A recent New York Times article asserts that the increasing number of households moving into upper-income brackets veiled substantial middle-class contraction over the last 50 years. Continue reading Black families’ middle-class crisis

Syriza can show ‘another energy is possible’

by Sean Sweeney

During its first days in office, Syriza has taken actions that suggest it is willing to confront the EU’s neoliberal approach to energy and to embark on a new course. New Prime Minister Alexis Tsipras has also stated his government will restore collective bargaining agreements and stop 300,000 planned layoffs.

The Syriza government has said it will stop the proposed sell off of the Public Power Corporation (PPC) which is 51% publicly owned but had been targeted for full-on privatization in 2016. “We will halt immediately any privatization of PPC,” Energy Minister Panagiotis Lafazanis told Greek television a few hours before officially taking over his portfolio. “There will be a new PPC which will help considerably the restoration of the country’s productive activities,” he said.

Lafanzis also announced that that the mostly state-run gas company, DEPA, will also not be privatized. Both the PPC and DEPA were due to be privatized under the conditions imposed by the Troika. Continue reading Syriza can show ‘another energy is possible’

News Round-up

A quick round-up at the end of a short week. Stay warm out there, folks!

  • Major west coast ports partially shut-down this week thanks to a 9-month contract dispute between the International Longshore and Warehouse Union and port ownership, Pacific Maritime Association, over the issue of overtime. If a resolution isn’t reached, we could be seeing a total shutdown of the ports, the first since 2002.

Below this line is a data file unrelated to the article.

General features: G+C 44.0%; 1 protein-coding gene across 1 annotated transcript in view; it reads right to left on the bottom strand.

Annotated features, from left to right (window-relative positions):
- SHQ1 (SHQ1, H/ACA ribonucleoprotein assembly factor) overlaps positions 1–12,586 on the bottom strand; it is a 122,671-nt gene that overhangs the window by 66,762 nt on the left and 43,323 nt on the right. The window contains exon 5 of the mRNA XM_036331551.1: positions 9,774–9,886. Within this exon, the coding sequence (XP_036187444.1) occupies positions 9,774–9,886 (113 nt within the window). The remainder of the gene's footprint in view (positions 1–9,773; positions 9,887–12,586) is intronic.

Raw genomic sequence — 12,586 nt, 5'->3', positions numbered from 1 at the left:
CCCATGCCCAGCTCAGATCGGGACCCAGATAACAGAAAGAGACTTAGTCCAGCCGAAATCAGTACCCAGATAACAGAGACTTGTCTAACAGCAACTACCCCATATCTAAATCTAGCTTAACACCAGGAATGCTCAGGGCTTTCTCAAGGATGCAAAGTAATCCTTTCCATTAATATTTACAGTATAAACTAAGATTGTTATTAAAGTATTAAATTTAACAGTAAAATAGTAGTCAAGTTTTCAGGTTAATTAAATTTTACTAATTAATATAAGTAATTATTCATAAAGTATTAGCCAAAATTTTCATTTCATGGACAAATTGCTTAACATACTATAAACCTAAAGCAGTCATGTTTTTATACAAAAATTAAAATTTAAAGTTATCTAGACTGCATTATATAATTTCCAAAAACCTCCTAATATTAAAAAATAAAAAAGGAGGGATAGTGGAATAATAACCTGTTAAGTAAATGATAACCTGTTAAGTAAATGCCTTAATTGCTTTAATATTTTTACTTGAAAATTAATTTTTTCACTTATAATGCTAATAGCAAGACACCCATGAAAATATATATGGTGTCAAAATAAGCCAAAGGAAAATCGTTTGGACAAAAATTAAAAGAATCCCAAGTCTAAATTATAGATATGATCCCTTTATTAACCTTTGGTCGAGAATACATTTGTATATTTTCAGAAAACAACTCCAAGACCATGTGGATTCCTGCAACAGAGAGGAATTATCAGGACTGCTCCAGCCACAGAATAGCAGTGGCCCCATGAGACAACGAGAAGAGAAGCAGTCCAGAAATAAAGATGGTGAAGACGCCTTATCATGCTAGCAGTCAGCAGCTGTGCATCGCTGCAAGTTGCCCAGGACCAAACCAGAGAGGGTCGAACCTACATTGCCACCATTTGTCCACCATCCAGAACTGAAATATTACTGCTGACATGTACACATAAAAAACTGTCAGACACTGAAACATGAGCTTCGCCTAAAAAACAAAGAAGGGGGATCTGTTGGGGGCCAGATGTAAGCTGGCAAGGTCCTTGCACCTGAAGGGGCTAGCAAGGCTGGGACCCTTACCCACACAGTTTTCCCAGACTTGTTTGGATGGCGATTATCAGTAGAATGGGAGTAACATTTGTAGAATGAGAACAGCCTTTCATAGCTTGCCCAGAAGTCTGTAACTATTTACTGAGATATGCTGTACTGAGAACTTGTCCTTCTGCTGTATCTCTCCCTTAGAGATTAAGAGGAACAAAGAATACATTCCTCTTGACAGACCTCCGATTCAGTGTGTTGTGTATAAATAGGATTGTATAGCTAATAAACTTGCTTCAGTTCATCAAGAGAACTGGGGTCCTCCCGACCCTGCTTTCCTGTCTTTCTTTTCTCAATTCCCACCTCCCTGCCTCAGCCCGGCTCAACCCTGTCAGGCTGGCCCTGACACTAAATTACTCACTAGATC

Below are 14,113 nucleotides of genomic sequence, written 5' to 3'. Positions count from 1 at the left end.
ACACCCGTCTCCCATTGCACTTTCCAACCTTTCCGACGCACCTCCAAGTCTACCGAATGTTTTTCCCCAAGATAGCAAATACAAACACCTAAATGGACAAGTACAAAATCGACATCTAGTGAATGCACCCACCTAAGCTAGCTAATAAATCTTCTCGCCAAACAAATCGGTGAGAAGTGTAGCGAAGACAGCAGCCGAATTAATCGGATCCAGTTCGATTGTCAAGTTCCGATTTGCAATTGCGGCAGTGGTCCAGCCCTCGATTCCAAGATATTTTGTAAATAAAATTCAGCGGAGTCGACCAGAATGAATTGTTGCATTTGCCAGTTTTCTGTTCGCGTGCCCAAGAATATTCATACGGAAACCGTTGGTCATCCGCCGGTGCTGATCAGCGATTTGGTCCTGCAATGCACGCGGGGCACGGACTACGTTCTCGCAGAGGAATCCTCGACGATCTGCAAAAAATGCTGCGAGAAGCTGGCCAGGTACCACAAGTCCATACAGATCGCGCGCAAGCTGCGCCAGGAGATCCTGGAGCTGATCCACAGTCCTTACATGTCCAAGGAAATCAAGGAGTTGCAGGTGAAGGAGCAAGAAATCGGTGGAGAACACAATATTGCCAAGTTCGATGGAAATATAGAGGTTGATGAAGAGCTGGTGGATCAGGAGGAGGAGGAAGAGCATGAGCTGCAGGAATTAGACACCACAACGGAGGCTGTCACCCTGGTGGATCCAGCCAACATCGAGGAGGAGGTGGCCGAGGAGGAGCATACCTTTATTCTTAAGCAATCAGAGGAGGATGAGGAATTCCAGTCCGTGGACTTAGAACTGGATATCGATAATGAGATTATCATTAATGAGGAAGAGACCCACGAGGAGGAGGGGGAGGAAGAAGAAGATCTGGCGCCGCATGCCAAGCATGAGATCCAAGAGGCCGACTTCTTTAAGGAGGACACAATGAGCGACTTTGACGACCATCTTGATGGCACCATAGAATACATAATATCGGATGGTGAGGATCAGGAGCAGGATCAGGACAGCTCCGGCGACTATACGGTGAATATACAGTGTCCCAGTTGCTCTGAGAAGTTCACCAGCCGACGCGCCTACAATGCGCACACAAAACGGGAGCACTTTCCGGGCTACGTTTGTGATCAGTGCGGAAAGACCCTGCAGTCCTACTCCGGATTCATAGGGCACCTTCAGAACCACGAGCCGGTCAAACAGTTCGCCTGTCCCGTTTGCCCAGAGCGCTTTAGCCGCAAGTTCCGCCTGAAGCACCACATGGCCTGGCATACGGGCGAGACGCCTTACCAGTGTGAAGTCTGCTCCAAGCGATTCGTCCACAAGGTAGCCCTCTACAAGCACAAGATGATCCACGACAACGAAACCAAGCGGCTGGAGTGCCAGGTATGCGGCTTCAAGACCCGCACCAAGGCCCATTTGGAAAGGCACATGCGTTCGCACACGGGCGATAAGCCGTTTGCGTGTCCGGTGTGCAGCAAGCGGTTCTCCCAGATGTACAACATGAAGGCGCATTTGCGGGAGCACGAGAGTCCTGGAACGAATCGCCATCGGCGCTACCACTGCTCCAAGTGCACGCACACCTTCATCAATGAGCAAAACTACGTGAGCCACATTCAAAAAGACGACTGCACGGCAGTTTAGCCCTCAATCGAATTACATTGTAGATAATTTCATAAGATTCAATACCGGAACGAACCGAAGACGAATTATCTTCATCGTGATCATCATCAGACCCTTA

• How much is too much for adjunct pay? SEIU is fighting for $15k per course and the labor and academic world are abuzz
  • In what the Polish government has called an illegal action, 5,400 coal-workers at Jatzrebska Spolka Weglowa SA are continuing their two-week strike, demanding the dismissal of Chief Executive Officer Jaroslaw Zagorowski.
  • How can farming promote racial justice? Radical Farmers Use Fresh Food to Fight Racial Injustice and the New Jim Crow

Photo by salehi hassan via flickr (CC-BY-NC).

News Round-Up

Happy freezing Friday! Here’s a bit of what’s been happening in the worlds of labor, the city, and beyond:

  • 3,800 members of the United Steelworkers went on strike at 9 plants. Now in its 6th day, the strike has shut down 10% of US refining capacity and making for the union’s largest strike since 1980. At stake are workplace and community safety. In particular, the union is demanding shorter work hours and more employees.
  • Croatia canceled the debt of 60,000 of its poorest residents
  • NYC Mayor Bill Di Blasio’s State of the City address promised citywide ferry service, new housing construction, and a concerted effort to battle gentrification. How? The devil will, no doubt, be in the details.
  • In Atlantic City, NJ on Tuesday, the casino workers’ union filed 27 charges of unfair labor practices against the owners of the Trump Taj Mahal casino.
  • Violence and at least one death amid labor disputes in China, where migrant workers are suffering the effects of unpaid back wages.
  • 257,000 new jobs were added in January

Photo by Clark & Kim Kays via flickr (CC-BY-NC-ND).

A conversation about workers, communities and social justice

css.php
Need help with the Commons? Visit our
help page
Send us a message
Skip to toolbar